Tuesday, August 10, 2010
Best advice for giving a presentation
I googled for tips on public speaking and on the first page of links less than half of them had this tip. If they had this tip, it wasn't listed at the top and wasn't emphasized as much as it absolutely needs to be. It's not about the background color of your slides, it's not about trying to insert a joke to keep your audience's attention, or how you should imagine everyone in their underwear. In fact the best advice doesn't even take place during your presentation.
It happens before your presentation. I'll let you in on it...
I have to give credit to author and speaker Scott Berkun for enlightening me on this subject. I highly recommend reading his book Confessions of a Public Speaker. Basically the advantage a speaker has over the audience is they know what is coming next. Speakers can emphasize this advantage by practicing. Go over your slides. Stand up and speak to each and everyone of them to make sure they make sense and clearly illustrate your point. If you can, try to practice in the same room or venue you'll be presenting in. This way you'll know how much energy and volume you'll need to be able to project to the whole room. You'll know if there's any gotchas with setting up the projector, what to set your screen resolution to, if you need to bring your mac dongle, if you'll be needing a mouse, or if you'll have access to wifi.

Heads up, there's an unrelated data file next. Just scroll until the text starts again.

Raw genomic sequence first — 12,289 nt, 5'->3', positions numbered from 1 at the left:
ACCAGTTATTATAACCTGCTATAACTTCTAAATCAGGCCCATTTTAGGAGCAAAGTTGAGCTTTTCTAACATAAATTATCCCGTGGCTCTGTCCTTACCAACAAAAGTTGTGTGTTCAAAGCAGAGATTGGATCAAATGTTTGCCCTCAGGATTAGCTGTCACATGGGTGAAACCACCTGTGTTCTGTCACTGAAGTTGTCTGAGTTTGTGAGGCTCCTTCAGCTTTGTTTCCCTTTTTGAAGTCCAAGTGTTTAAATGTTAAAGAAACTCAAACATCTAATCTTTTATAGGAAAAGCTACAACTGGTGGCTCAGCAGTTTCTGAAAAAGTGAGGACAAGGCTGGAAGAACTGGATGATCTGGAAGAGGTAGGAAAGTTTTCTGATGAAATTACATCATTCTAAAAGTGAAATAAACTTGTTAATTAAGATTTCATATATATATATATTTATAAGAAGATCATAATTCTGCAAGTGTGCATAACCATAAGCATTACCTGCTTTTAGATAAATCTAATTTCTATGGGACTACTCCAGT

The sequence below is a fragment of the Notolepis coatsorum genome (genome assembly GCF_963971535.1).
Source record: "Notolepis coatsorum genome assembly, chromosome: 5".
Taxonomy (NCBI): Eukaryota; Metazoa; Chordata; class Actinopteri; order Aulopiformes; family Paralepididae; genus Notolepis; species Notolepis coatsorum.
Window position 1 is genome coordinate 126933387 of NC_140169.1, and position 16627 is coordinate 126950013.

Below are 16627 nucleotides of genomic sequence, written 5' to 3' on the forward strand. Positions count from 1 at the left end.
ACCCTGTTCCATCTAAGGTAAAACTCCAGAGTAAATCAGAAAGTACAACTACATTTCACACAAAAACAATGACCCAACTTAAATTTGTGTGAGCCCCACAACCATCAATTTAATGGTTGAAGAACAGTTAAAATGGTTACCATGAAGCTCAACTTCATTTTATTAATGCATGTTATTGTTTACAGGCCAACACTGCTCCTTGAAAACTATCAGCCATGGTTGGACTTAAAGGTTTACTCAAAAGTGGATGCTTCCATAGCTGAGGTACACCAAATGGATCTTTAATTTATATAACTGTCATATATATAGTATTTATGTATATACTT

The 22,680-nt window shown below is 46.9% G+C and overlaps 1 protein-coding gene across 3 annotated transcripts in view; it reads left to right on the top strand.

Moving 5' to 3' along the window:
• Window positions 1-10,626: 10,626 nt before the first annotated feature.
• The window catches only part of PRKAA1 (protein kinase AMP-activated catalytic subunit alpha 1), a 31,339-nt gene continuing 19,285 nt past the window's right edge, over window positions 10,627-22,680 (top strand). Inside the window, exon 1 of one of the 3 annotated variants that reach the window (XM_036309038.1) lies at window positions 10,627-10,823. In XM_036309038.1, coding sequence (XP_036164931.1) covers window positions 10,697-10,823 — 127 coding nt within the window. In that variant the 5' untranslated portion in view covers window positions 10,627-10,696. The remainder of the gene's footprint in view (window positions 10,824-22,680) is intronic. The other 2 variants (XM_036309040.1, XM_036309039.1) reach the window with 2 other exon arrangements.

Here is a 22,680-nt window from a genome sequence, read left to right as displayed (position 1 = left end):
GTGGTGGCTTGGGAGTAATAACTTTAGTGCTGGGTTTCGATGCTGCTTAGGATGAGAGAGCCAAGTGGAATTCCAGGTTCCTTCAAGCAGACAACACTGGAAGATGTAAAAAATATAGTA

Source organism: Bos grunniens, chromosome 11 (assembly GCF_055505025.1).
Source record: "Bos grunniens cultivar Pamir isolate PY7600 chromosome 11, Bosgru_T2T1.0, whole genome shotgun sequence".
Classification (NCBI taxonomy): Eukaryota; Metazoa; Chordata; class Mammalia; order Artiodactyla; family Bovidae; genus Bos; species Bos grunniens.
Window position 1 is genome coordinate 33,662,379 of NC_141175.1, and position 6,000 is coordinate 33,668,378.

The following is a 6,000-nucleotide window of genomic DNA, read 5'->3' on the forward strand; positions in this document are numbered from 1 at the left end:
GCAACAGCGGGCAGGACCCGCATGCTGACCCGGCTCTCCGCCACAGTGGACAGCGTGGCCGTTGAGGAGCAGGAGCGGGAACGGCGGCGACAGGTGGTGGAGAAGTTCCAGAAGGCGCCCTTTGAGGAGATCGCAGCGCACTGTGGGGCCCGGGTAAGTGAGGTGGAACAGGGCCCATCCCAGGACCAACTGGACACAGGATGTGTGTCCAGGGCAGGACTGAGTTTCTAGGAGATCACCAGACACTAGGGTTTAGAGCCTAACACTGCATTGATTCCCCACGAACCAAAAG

There's been so many presentations I've seen where presenters assume everything will go right and end up wasting ten to fifteen minutes of the audience's time configuring their machine, flipping back and forth to find the right slide, or apologizing for not knowing how to right click on their track pad. Don't be apologetic! Every time you apologize I stop listening to you and I spend the next two minutes of my life irritated wondering why you didn't spend two minutes to prepare for this. Sure there's room for error, but if you practiced enough you'll be able to avoid all the big avoidable mistakes and know how to recover back into your presentation.
If you take the number of people attending your presentation and multiply that by the length of your presentation (e.g. 10 people x 1 hour = 10 hours), practicing is a small investment in comparison to how much time people are investing in you.